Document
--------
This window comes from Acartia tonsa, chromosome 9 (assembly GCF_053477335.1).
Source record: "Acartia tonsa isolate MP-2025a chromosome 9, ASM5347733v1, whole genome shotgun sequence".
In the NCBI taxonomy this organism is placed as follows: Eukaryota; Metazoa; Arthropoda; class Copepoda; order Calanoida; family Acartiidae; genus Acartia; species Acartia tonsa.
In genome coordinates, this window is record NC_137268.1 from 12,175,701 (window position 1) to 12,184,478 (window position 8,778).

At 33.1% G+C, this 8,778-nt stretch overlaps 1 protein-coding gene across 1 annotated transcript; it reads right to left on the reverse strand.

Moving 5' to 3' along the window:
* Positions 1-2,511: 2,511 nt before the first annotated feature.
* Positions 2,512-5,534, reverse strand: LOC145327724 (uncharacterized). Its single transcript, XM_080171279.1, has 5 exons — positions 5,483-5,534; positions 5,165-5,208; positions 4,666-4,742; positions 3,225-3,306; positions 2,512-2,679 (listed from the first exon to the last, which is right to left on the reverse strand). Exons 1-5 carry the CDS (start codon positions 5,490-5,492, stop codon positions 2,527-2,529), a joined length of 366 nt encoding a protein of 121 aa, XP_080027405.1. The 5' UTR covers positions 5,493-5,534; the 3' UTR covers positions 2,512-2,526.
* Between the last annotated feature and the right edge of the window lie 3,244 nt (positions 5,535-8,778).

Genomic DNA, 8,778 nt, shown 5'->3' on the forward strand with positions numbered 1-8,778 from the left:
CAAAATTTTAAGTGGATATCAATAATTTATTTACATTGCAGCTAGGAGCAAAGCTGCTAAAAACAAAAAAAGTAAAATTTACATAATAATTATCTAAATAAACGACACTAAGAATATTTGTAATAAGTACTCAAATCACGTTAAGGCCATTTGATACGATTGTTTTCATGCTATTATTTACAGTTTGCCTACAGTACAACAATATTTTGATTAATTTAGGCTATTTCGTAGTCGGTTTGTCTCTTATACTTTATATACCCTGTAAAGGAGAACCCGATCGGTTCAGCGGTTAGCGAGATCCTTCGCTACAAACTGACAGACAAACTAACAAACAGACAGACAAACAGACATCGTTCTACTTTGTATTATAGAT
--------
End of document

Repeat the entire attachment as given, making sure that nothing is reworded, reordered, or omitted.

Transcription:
This window comes from Acartia tonsa, chromosome 9 (assembly GCF_053477335.1).
Source record: "Acartia tonsa isolate MP-2025a chromosome 9, ASM5347733v1, whole genome shotgun sequence".
In the NCBI taxonomy this organism is placed as follows: Eukaryota; Metazoa; Arthropoda; class Copepoda; order Calanoida; family Acartiidae; genus Acartia; species Acartia tonsa.
In genome coordinates, this window is record NC_137268.1 from 12,175,701 (window position 1) to 12,184,478 (window position 8,778).

At 33.1% G+C, this 8,778-nt stretch overlaps 1 protein-coding gene across 1 annotated transcript; it reads right to left on the reverse strand.

Moving 5' to 3' along the window:
* Positions 1-2,511: 2,511 nt before the first annotated feature.
* Positions 2,512-5,534, reverse strand: LOC145327724 (uncharacterized). Its single transcript, XM_080171279.1, has 5 exons — positions 5,483-5,534; positions 5,165-5,208; positions 4,666-4,742; positions 3,225-3,306; positions 2,512-2,679 (listed from the first exon to the last, which is right to left on the reverse strand). Exons 1-5 carry the CDS (start codon positions 5,490-5,492, stop codon positions 2,527-2,529), a joined length of 366 nt encoding a protein of 121 aa, XP_080027405.1. The 5' UTR covers positions 5,493-5,534; the 3' UTR covers positions 2,512-2,526.
* Between the last annotated feature and the right edge of the window lie 3,244 nt (positions 5,535-8,778).

Genomic DNA, 8,778 nt, shown 5'->3' on the forward strand with positions numbered 1-8,778 from the left:
CAAAATTTTAAGTGGATATCAATAATTTATTTACATTGCAGCTAGGAGCAAAGCTGCTAAAAACAAAAAAAGTAAAATTTACATAATAATTATCTAAATAAACGACACTAAGAATATTTGTAATAAGTACTCAAATCACGTTAAGGCCATTTGATACGATTGTTTTCATGCTATTATTTACAGTTTGCCTACAGTACAACAATATTTTGATTAATTTAGGCTATTTCGTAGTCGGTTTGTCTCTTATACTTTATATACCCTGTAAAGGAGAACCCGATCGGTTCAGCGGTTAGCGAGATCCTTCGCTACAAACTGACAGACAAACTAACAAACAGACAGACAAACAGACATCGTTCTACTTTGTATTATAGAT